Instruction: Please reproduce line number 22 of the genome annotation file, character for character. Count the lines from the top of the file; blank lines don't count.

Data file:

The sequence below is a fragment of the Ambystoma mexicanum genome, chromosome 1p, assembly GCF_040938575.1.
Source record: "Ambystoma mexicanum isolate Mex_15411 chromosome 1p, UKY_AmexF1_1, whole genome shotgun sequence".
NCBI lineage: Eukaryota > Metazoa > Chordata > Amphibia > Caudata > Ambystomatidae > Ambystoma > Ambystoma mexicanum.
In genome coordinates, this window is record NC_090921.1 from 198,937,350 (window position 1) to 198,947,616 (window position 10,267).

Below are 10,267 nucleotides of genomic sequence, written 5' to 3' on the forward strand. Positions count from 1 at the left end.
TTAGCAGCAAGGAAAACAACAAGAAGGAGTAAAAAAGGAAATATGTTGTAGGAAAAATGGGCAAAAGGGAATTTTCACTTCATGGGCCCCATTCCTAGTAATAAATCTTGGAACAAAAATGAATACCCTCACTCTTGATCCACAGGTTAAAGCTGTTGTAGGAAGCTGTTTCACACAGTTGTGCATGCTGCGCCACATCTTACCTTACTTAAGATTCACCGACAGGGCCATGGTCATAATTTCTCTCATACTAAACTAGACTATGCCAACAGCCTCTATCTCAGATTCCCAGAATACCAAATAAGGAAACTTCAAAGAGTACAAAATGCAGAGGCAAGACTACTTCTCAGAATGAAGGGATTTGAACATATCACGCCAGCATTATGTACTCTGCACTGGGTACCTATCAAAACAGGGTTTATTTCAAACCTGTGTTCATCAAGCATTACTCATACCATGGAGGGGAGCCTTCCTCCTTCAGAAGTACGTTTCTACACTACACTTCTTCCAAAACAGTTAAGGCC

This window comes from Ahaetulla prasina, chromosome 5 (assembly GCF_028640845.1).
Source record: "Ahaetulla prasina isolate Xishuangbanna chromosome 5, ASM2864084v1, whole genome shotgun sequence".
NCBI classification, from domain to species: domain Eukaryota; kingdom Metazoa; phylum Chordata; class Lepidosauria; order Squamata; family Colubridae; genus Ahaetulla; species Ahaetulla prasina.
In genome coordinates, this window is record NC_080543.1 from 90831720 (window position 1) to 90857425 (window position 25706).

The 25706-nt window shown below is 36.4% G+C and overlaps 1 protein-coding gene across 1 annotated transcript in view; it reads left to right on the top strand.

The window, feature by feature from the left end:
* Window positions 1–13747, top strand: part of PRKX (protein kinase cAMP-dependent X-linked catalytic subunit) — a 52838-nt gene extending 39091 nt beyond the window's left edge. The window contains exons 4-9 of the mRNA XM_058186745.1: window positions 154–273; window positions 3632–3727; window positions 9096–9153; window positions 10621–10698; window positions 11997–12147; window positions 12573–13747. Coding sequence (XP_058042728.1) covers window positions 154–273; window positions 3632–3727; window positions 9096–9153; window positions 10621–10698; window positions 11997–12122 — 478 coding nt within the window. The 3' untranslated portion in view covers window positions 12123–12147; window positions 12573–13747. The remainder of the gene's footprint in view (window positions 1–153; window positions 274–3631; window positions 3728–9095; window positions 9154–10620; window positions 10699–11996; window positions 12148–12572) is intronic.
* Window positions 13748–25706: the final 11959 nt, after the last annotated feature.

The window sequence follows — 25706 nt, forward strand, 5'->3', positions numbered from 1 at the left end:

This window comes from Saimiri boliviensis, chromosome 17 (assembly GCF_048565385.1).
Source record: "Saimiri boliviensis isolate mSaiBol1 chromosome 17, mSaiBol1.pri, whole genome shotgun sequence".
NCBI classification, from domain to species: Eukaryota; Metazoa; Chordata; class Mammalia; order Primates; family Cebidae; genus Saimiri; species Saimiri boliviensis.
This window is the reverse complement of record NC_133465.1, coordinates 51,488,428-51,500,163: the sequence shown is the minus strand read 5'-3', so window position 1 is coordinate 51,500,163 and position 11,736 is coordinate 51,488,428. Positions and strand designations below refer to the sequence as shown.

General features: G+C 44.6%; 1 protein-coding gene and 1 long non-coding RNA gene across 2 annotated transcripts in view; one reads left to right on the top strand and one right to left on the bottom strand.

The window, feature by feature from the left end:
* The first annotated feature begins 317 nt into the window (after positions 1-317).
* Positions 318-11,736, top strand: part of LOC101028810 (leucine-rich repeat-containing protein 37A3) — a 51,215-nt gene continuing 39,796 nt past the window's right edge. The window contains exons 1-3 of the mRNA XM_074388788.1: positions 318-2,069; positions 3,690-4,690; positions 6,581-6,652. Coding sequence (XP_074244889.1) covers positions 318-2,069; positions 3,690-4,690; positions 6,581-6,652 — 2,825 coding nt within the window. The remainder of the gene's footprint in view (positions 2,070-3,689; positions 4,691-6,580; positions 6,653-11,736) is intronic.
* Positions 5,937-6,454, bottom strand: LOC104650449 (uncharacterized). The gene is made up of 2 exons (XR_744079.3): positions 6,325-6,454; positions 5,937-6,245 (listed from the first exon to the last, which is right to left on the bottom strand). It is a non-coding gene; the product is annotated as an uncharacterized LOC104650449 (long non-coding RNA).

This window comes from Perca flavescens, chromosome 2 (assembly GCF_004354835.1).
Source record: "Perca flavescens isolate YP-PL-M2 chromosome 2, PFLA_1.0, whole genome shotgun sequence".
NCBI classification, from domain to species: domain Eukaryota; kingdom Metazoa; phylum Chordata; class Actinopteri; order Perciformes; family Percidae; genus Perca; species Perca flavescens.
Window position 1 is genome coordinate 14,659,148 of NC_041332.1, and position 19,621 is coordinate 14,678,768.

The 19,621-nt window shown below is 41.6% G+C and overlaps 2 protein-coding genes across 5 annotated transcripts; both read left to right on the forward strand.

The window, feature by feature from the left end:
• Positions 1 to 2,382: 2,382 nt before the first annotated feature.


* The first annotated feature begins 317 nt into the window (after positions 1-317).